Friday, October 16, 2015

Jesus and Dis-Location


I have Jerusalem on my mind tonight, as I pray, as I kneel, as I praise God for another day of light and darkness.  I have Jerusalem on my mind, and many friends and acquaintances in my prayers, those I've met in visiting over the years.  I pray for their safety, and for their loved ones and lovers and families.  I pray for their spiritual strength, for their resolve and courage and commitments to nonviolence.  And I pray that the hearts of the powerful might be turned toward peace for the city whose name is Peace.  It's been a hard week in the Holy Land, and I pray that all God's children might know rest and peace tonight.

Today my very privileged work took me to the Islamic Center in Live Oak, where I joined Muslim friends (and one dear rabbi) for Jumu'at Salat (Friday prayers).  We prayed together for peace, for the wisdom of surrender and trust.  And the Imam talked about the challenges faced by Mohamed and Moses and so many other prophets: challenges that required immense faith and deep compassion and courage.  After we prayed, Rabbi Paula Marcus and I shared a bit about COPA, our interfaith coalition devoted to social justice and vigorous collaboration.  We talked about just a few of the pressures our Muslim colleagues are facing in their neighborhoods and families.  And we agreed to explore new avenues into cooperation and solidarity: toward safer communities and a more just economy and better schools and affordable housing.  

My dear friend Sheikh Ghassan Manasra likes to say that God gave the world these varied spiritual traditions so that we might learn to love one another and take interest in one another more bravely.  And I felt sure of that today, sure of God's providence, and grateful for the great privilege of praying in a mosque and making new friends there.  And imagining a greater justice and shared prosperity among us.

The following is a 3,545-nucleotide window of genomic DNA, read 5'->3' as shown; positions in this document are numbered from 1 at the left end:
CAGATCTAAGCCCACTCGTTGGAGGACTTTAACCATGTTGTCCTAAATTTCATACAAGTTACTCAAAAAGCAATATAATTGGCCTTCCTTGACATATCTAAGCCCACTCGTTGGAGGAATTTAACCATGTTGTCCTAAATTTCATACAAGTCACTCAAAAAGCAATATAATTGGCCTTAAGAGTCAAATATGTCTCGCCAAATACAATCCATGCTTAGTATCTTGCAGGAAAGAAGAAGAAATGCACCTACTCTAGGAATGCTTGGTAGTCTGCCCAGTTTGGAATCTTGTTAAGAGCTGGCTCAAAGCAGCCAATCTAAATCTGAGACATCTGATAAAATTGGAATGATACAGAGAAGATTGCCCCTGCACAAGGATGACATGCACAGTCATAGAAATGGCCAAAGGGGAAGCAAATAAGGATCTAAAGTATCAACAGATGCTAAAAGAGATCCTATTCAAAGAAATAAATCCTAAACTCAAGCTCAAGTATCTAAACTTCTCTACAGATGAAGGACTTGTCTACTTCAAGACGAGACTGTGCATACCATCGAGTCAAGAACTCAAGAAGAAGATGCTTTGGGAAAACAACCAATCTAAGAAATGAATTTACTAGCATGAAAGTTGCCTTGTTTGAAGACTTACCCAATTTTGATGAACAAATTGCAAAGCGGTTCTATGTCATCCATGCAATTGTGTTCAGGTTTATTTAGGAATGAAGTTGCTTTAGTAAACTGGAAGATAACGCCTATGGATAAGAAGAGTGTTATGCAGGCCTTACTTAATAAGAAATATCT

And from there, from Jumu'at Salat, I made my way to Temple Beth El in Aptos.  Surrounded by friends, inspired by TBE's 'Rock Shabbat' band, I prayed at day's end for shalom among earth's many peoples.  And I reveled in the mystery of God and the generous gifts of Shabbat.  We sang old Hebrew songs and spirited new tunes by Matisyahu and Bruce Cockburn.  And we danced together: Jews and Christians and Muslims.  In an open-hearted synagogue, alive with love and extravagant welcome.

It's been a long day, demanding in its breadth and spirit and vision.  But I wouldn't trade it for anything in the world.  Ched Myers, one of my teachers in the church, likes to talk about 'dis-location' as discipleship.  What he means, I think, is that Jesus calls on us to step off the well-worn paths of cultural expectation and social propriety, and into the lives of the other, into the concerns of the neighbor and the poor and the forgotten.  Today had something of that for me: dis-location.  It was a discipleship day--but not in the church.  It was a Jesus day--spent praying in a mosque and then in a synagogue.  It was a kingdom day--learning to listen and build and make common cause with allies and friends across town.

It strikes me somehow that peace, justice, shalom--all this is not possible if we do not risk 'dis-location'--if we do not risk moving out of our neighborhoods and into the sacred places of others.  It's obviously more complicated than one day of prayer.  But today seemed like a step, a start, a way to begin.

God of peace, fall fresh on your planet tonight.  And help us all to dream of the day when war will be more, and the lion and the lamb lie together in peace.